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The EU's negotiations with the U.K. over Brexit are off to a bad start. The position in Brussels is that negotiations on a new relationship can't begin before the bill on the U.K.'s existing membership is settled. But this has been met with resistance by Westminster; the U.K. does not recognise the condition of an upfront payment to leave.
Europe's political leaders finally made a breakthrough this week in nominating candidates for the top jobs in the EU.
On a headline level, last week's European Parliament elections were an excellent occasion for the EU.
Both the E.U. and the U.K. government have been keen to emphasise, since the Withdrawal Agreement was provisionally signed off, that March 29 is a hard deadline for Brexit.
We sympathise if readers are sceptical of our opening gambit in this Monitor.
October's Markit/CIPS services survey suggests that the PM's new Brexit deal has had a lukewarm reception from firms.
Yesterday's ECB meeting left investors with a lot of thinking to do. The central bank kept its key interest rate unchanged, but extended and tweaked its asset purchase program. QE was extended until December 2017, but the monthly pace of purchases will be reduced by €20B per month to €60B starting April next year.
Judging by interactions with readers in the past few weeks, fiscal policy is one of the most important topics for EZ investors as we move into the final stretch of the year.
Judging by the media coverage of the Europe's "migrant crisis", you would think that the number of North African asylum seekers arriving at EU's southern borders is soaring.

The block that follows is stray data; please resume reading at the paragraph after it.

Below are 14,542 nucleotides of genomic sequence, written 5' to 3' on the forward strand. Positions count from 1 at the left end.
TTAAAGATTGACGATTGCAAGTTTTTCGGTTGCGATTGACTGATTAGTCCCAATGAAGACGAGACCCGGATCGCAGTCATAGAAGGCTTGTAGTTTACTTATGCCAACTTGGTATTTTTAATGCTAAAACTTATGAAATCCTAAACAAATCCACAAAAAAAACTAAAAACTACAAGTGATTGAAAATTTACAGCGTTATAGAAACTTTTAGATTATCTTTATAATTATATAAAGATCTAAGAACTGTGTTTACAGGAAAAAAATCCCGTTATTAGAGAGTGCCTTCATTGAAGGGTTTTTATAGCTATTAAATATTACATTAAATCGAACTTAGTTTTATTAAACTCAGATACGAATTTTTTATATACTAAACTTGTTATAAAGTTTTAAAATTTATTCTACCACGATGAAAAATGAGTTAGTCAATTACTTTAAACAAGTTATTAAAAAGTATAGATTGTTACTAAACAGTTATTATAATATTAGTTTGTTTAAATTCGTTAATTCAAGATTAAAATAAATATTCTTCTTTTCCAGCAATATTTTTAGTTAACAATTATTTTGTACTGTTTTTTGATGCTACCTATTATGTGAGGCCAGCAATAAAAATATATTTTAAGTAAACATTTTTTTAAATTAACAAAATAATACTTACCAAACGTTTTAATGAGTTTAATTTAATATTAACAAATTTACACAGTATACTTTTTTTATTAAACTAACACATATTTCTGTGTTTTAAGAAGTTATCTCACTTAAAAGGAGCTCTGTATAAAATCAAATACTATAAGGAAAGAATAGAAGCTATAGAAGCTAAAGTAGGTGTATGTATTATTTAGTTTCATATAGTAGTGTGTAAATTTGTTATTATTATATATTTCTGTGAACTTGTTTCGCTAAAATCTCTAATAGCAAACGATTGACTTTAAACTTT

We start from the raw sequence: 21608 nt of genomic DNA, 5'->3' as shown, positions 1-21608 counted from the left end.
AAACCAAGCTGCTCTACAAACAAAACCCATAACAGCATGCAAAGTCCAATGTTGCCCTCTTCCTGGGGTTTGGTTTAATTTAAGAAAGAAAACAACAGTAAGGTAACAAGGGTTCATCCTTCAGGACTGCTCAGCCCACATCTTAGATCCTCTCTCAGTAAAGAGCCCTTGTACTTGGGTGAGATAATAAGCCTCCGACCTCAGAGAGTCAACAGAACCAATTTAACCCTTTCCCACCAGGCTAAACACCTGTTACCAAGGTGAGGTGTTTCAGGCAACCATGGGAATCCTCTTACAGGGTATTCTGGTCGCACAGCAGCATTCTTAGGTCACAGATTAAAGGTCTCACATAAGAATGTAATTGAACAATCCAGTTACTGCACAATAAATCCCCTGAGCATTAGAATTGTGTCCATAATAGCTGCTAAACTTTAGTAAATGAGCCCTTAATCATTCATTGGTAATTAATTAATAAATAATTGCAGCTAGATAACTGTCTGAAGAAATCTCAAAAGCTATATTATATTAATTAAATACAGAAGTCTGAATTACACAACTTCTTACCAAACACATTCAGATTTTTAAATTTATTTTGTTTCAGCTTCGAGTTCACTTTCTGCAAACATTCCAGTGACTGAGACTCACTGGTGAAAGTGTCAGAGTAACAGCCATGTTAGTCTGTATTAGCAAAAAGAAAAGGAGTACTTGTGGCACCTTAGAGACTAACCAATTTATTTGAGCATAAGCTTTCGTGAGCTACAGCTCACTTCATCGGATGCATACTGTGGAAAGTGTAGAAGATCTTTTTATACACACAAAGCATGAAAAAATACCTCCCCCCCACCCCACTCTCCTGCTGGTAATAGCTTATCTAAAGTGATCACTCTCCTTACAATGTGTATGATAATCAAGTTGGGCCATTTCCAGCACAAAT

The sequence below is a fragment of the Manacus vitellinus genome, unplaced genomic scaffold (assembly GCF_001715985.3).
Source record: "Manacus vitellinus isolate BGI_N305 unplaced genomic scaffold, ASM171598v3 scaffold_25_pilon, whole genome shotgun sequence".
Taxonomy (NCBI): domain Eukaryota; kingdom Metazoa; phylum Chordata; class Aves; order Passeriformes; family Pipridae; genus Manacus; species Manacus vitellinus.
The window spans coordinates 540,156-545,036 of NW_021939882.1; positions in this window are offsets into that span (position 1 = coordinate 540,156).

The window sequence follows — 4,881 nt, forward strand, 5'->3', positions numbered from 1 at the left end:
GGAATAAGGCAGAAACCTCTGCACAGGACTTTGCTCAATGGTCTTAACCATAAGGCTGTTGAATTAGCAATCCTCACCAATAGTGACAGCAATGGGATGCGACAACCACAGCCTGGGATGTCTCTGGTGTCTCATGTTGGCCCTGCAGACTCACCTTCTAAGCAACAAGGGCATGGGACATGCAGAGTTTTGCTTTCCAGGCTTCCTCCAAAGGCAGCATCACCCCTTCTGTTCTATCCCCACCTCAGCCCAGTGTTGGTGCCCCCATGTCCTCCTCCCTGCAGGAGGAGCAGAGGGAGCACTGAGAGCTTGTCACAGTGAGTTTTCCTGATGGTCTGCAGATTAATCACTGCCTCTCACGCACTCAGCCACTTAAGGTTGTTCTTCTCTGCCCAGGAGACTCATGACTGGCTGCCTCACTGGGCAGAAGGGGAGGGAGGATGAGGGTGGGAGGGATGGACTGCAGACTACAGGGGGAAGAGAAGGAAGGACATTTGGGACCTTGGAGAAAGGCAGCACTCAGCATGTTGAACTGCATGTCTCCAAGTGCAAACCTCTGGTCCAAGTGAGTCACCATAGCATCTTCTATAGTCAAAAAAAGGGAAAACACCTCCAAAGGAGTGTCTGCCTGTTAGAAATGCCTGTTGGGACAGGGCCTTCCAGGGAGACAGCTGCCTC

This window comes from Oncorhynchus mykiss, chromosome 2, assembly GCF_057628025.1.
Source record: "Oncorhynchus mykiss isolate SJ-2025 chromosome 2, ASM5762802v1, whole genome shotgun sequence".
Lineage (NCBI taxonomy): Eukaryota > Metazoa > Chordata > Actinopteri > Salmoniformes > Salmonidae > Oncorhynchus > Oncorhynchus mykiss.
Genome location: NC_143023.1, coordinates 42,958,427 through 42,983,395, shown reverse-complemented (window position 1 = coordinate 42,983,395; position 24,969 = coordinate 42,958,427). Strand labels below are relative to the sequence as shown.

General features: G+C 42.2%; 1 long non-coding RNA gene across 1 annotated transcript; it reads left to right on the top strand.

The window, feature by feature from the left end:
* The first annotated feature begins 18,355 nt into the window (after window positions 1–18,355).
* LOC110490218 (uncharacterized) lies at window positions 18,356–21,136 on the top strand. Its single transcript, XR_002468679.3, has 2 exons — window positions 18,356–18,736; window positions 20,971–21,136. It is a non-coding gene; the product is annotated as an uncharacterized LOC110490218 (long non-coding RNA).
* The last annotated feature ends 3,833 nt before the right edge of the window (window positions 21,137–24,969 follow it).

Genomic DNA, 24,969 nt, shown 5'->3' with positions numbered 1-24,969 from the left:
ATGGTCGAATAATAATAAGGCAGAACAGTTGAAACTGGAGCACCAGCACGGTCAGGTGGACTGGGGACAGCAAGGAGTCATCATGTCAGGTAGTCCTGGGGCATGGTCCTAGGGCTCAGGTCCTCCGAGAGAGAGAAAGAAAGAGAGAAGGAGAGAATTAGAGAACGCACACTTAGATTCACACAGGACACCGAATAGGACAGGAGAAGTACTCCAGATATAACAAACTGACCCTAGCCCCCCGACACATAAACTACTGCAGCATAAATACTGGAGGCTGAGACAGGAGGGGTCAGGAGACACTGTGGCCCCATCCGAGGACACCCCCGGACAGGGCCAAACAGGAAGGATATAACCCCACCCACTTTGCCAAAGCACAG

EU negotiations tend to go down to the wire; and last week's summit in Salzburg, and Theresa May's statement on Friday, suggest that the Brexit negotiations will do just that.
A bad year is threatening to become a catastrophic one for Eurozone equity investors.
Italy is edging closer to a coalition government with the Five-Star Movement, the Northern League, and Forza Italia at the helm.
The 16-page document--see here--detailing the agreement allowing the EU and the U.K. to move forward in the Brexit negotiations is predictably tedious.
The sovereign debt crisis in the euro area was a macroeconomic horror story
Italy's political leadership faces its first biggest test in autumn, when it has to deliver its first budget.
The Chancellor probably can't believe his luck. Public borrowing has continued to fall this year at a much faster rate than anticipated by the OBR, despite the sluggish economy.
The EU has had a better start to the Brexit negotiations than its counterpart across the Channel. The risk of disagreement within the EU on the details with of the U.K.'s exit is high, but the Continent has presented a united front so far, mainly because Mr. Macron and Mrs. Merkel agree on the broad objectives. They have no interest in punishing the U.K., but they are also keen to show that exiting the EU has costs for a country which leaves.
Our first impression of the proposed Brexit deal between the EU and the U.K. is that it is sufficiently opaque for both sides to claim that they have stuck to their guns, even if in reality, they have both made concessions.
Speaking in Brussels earlier this week, Mr. Draghi noted that the ECB is encouraged by signs that private investment is finally turning up, to complement strong consumption. It is too early to make that assumption, we think, but we agree with the president that the trend is moving slowly in the right direction.
Chief Eurozone Economist Claus Vistesen on Greece
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